As we progress through the Eight Limbs of Yoga, we have come to the point, where we notice that things are slowing down. So many of the exercises and and practices up to this point have been things we could see, or even things we could hear (when it comes to the breath). As we come to Dhyana, or Meditation, we more our practices primarily to an inward space, a space that cannot be measured by those around us. Our final two limbs of yoga, are really ours to experience, and are ours to walk alone.
Though we have many chances to join with others to practice both Dhyana and Samadhi, and these can have incredible meaning and power, the work of meditating, and the ultimate connection with all that we are, lies within. All that has led to this point has prepared us for this place of meditation. The design of the Yoga Sutras, and the Eight Limbs of Yoga, is that by preparing the body, through use of the breath, the honing of the senses, and the development of concentration, we have prepared ourselves for meditation.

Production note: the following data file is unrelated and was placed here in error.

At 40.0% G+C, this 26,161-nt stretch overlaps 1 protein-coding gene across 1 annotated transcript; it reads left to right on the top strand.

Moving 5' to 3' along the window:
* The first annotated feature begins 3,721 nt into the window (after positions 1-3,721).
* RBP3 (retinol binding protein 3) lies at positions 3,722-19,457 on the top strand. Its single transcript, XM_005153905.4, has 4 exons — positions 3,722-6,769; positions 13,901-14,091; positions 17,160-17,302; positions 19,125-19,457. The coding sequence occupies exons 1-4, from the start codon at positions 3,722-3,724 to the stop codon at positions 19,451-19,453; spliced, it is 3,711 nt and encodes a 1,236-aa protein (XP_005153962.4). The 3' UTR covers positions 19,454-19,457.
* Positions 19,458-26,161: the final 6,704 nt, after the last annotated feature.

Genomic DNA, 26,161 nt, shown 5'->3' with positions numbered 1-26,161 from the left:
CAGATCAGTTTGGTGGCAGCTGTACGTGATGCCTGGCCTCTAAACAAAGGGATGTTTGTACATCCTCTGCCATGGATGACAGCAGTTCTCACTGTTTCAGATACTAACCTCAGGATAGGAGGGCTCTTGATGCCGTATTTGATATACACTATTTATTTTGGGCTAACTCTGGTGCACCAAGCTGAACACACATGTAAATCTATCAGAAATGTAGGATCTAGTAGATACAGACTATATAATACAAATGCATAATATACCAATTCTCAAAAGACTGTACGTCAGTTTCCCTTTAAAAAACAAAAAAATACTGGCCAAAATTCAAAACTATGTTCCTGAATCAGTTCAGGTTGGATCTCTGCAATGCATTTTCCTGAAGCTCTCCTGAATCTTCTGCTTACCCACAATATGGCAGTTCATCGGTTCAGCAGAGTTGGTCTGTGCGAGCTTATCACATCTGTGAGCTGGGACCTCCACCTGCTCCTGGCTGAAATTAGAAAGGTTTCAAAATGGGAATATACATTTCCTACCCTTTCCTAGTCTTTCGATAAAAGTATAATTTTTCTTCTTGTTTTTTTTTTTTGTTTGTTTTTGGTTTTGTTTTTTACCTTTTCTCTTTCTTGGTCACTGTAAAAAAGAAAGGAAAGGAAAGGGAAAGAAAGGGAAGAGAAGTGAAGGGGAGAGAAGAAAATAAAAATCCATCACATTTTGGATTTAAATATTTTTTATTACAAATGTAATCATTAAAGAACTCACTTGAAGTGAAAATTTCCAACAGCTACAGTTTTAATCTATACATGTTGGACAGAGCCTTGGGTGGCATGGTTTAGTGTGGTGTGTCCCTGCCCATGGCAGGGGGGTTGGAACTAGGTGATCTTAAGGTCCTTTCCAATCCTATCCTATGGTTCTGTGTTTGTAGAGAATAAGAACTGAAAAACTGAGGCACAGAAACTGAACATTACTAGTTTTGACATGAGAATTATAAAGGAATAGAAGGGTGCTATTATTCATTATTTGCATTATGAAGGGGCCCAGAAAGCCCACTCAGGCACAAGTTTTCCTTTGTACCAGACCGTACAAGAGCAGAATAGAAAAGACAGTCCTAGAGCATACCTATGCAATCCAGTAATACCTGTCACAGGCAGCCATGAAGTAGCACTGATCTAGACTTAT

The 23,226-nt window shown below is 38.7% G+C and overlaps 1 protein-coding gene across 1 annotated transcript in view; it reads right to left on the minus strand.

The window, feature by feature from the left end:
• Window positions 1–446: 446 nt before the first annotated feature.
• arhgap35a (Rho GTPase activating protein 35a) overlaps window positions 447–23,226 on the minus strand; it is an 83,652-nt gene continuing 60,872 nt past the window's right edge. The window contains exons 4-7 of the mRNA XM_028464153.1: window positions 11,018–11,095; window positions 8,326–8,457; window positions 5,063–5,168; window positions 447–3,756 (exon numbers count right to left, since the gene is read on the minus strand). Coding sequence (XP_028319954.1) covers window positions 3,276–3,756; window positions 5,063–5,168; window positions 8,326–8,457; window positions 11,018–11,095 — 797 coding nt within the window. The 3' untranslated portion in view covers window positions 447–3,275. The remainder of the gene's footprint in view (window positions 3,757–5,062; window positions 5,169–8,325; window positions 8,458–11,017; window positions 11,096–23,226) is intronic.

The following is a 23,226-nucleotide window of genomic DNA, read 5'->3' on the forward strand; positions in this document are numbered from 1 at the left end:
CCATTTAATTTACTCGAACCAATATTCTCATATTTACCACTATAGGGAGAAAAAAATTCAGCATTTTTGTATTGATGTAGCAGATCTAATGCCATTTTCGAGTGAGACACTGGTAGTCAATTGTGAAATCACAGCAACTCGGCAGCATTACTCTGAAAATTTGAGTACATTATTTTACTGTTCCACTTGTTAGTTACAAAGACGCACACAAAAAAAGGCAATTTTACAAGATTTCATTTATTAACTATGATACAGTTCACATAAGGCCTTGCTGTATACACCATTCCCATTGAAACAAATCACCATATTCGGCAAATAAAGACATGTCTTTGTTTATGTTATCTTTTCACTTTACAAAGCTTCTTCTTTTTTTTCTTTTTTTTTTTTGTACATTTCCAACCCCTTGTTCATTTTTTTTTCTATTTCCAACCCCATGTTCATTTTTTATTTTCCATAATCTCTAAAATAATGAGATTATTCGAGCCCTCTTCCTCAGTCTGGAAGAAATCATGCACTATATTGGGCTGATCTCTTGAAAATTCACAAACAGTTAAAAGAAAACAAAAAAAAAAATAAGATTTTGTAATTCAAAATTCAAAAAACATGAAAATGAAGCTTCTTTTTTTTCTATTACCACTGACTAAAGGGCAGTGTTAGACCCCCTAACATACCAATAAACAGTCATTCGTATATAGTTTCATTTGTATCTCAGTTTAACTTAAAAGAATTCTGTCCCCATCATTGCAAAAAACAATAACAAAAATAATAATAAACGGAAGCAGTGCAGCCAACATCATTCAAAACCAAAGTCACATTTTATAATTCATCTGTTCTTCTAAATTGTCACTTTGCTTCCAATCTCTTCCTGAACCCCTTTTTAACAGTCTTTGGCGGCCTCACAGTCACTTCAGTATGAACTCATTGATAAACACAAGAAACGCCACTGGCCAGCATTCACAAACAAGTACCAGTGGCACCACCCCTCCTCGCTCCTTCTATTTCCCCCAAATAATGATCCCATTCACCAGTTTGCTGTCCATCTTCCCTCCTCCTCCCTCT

Dhyana, or Meditation, can be an intimidating prospect. To sit in silence, and not only silence, but in stillness, can be overwhelming and at times taxing. For many of us, the commitment to a daily meditation practice, even for a few minutes each day, can seem like too much. Much like brushing our teeth, getting into the habit of this healthy and enlightening exercise is what enriches our connection with Dhyana.
We routinely offer a variety of types of meditations to try. If you find one that connects with you, try making that your habit for a few days, or even weeks, and see if that connections allows you to move deeper into this journey. Though Meditation is an easy part of the practice to brush aside, or let go of it, as we see in the structure of the Eight Limbs, it is a critical piece of the yogic journey. If we are to proceed to Samadhi, then we must spend some time on that inward journey!